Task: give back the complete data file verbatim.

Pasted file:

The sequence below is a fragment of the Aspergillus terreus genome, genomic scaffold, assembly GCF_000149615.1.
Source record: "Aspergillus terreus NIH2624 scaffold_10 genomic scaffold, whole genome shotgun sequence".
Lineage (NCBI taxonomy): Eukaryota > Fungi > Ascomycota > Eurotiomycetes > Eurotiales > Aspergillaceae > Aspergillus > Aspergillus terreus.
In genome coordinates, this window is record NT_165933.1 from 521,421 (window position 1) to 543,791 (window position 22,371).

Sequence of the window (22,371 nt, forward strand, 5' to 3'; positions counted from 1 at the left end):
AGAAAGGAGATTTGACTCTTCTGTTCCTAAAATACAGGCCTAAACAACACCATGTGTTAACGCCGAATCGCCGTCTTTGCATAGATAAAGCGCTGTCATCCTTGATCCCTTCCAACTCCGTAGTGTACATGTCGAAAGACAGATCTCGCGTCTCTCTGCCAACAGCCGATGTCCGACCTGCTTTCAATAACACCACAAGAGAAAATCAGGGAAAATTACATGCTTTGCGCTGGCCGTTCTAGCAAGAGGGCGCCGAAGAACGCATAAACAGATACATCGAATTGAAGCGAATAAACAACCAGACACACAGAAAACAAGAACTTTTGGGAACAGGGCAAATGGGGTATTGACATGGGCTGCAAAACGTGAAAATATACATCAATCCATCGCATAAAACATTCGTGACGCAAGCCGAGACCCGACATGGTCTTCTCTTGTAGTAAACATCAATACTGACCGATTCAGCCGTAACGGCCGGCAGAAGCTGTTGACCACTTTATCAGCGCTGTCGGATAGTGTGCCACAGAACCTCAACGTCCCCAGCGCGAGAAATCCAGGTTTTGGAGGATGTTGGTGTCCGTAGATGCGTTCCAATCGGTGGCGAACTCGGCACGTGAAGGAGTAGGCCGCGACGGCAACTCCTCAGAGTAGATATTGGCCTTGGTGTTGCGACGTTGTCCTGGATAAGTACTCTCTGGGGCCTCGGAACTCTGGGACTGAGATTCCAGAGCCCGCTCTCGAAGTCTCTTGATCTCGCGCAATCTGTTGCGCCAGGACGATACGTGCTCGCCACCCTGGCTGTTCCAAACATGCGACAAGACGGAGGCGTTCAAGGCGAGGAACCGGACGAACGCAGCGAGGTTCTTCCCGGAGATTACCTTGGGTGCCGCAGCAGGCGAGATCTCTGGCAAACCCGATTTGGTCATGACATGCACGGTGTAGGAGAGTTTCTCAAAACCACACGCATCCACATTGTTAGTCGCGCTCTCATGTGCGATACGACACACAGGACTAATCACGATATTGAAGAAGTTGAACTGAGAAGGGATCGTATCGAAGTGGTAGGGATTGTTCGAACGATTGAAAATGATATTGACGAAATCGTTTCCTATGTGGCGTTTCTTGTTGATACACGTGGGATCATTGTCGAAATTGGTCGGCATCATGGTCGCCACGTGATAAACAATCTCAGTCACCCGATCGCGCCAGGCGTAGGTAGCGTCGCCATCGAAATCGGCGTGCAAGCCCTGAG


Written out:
The sequence below is a fragment of the Aspergillus terreus genome, genomic scaffold, assembly GCF_000149615.1.
Source record: "Aspergillus terreus NIH2624 scaffold_10 genomic scaffold, whole genome shotgun sequence".
Lineage (NCBI taxonomy): Eukaryota > Fungi > Ascomycota > Eurotiomycetes > Eurotiales > Aspergillaceae > Aspergillus > Aspergillus terreus.
In genome coordinates, this window is record NT_165933.1 from 521,421 (window position 1) to 543,791 (window position 22,371).

Sequence of the window (22,371 nt, forward strand, 5' to 3'; positions counted from 1 at the left end):
AGAAAGGAGATTTGACTCTTCTGTTCCTAAAATACAGGCCTAAACAACACCATGTGTTAACGCCGAATCGCCGTCTTTGCATAGATAAAGCGCTGTCATCCTTGATCCCTTCCAACTCCGTAGTGTACATGTCGAAAGACAGATCTCGCGTCTCTCTGCCAACAGCCGATGTCCGACCTGCTTTCAATAACACCACAAGAGAAAATCAGGGAAAATTACATGCTTTGCGCTGGCCGTTCTAGCAAGAGGGCGCCGAAGAACGCATAAACAGATACATCGAATTGAAGCGAATAAACAACCAGACACACAGAAAACAAGAACTTTTGGGAACAGGGCAAATGGGGTATTGACATGGGCTGCAAAACGTGAAAATATACATCAATCCATCGCATAAAACATTCGTGACGCAAGCCGAGACCCGACATGGTCTTCTCTTGTAGTAAACATCAATACTGACCGATTCAGCCGTAACGGCCGGCAGAAGCTGTTGACCACTTTATCAGCGCTGTCGGATAGTGTGCCACAGAACCTCAACGTCCCCAGCGCGAGAAATCCAGGTTTTGGAGGATGTTGGTGTCCGTAGATGCGTTCCAATCGGTGGCGAACTCGGCACGTGAAGGAGTAGGCCGCGACGGCAACTCCTCAGAGTAGATATTGGCCTTGGTGTTGCGACGTTGTCCTGGATAAGTACTCTCTGGGGCCTCGGAACTCTGGGACTGAGATTCCAGAGCCCGCTCTCGAAGTCTCTTGATCTCGCGCAATCTGTTGCGCCAGGACGATACGTGCTCGCCACCCTGGCTGTTCCAAACATGCGACAAGACGGAGGCGTTCAAGGCGAGGAACCGGACGAACGCAGCGAGGTTCTTCCCGGAGATTACCTTGGGTGCCGCAGCAGGCGAGATCTCTGGCAAACCCGATTTGGTCATGACATGCACGGTGTAGGAGAGTTTCTCAAAACCACACGCATCCACATTGTTAGTCGCGCTCTCATGTGCGATACGACACACAGGACTAATCACGATATTGAAGAAGTTGAACTGAGAAGGGATCGTATCGAAGTGGTAGGGATTGTTCGAACGATTGAAAATGATATTGACGAAATCGTTTCCTATGTGGCGTTTCTTGTTGATACACGTGGGATCATTGTCGAAATTGGTCGGCATCATGGTCGCCACGTGATAAACAATCTCAGTCACCCGATCGCGCCAGGCGTAGGTAGCGTCGCCATCGAAATCGGCGTGCAAGCCCTGAG